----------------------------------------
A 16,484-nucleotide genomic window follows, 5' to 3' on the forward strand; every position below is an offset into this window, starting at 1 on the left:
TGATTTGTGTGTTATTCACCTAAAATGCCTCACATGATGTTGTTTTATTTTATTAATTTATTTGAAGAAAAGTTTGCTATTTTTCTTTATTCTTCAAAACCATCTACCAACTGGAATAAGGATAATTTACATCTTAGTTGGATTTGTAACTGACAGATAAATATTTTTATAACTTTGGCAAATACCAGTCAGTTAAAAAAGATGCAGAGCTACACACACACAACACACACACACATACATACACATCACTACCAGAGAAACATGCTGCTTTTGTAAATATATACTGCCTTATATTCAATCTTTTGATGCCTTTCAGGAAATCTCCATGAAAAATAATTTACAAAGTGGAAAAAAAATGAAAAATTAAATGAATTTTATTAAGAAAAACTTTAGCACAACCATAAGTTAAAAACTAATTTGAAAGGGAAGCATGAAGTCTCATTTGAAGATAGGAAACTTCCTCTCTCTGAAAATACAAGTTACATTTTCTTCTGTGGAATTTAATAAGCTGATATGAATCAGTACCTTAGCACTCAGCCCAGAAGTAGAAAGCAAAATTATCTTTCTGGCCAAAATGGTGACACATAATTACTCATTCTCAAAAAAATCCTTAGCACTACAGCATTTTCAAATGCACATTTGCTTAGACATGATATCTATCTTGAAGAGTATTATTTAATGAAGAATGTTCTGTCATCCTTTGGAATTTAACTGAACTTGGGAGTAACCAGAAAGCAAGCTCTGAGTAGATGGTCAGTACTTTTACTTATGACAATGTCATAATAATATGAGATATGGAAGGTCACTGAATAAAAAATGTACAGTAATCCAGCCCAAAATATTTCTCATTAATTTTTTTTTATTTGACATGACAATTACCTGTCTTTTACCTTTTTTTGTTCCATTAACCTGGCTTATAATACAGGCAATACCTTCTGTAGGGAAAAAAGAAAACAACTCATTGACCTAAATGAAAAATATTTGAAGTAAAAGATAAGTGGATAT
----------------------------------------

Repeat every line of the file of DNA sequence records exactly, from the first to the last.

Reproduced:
A 16,484-nucleotide genomic window follows, 5' to 3' on the forward strand; every position below is an offset into this window, starting at 1 on the left:
TGATTTGTGTGTTATTCACCTAAAATGCCTCACATGATGTTGTTTTATTTTATTAATTTATTTGAAGAAAAGTTTGCTATTTTTCTTTATTCTTCAAAACCATCTACCAACTGGAATAAGGATAATTTACATCTTAGTTGGATTTGTAACTGACAGATAAATATTTTTATAACTTTGGCAAATACCAGTCAGTTAAAAAAGATGCAGAGCTACACACACACAACACACACACACATACATACACATCACTACCAGAGAAACATGCTGCTTTTGTAAATATATACTGCCTTATATTCAATCTTTTGATGCCTTTCAGGAAATCTCCATGAAAAATAATTTACAAAGTGGAAAAAAAATGAAAAATTAAATGAATTTTATTAAGAAAAACTTTAGCACAACCATAAGTTAAAAACTAATTTGAAAGGGAAGCATGAAGTCTCATTTGAAGATAGGAAACTTCCTCTCTCTGAAAATACAAGTTACATTTTCTTCTGTGGAATTTAATAAGCTGATATGAATCAGTACCTTAGCACTCAGCCCAGAAGTAGAAAGCAAAATTATCTTTCTGGCCAAAATGGTGACACATAATTACTCATTCTCAAAAAAATCCTTAGCACTACAGCATTTTCAAATGCACATTTGCTTAGACATGATATCTATCTTGAAGAGTATTATTTAATGAAGAATGTTCTGTCATCCTTTGGAATTTAACTGAACTTGGGAGTAACCAGAAAGCAAGCTCTGAGTAGATGGTCAGTACTTTTACTTATGACAATGTCATAATAATATGAGATATGGAAGGTCACTGAATAAAAAATGTACAGTAATCCAGCCCAAAATATTTCTCATTAATTTTTTTTTATTTGACATGACAATTACCTGTCTTTTACCTTTTTTTGTTCCATTAACCTGGCTTATAATACAGGCAATACCTTCTGTAGGGAAAAAAGAAAACAACTCATTGACCTAAATGAAAAATATTTGAAGTAAAAGATAAGTGGATAT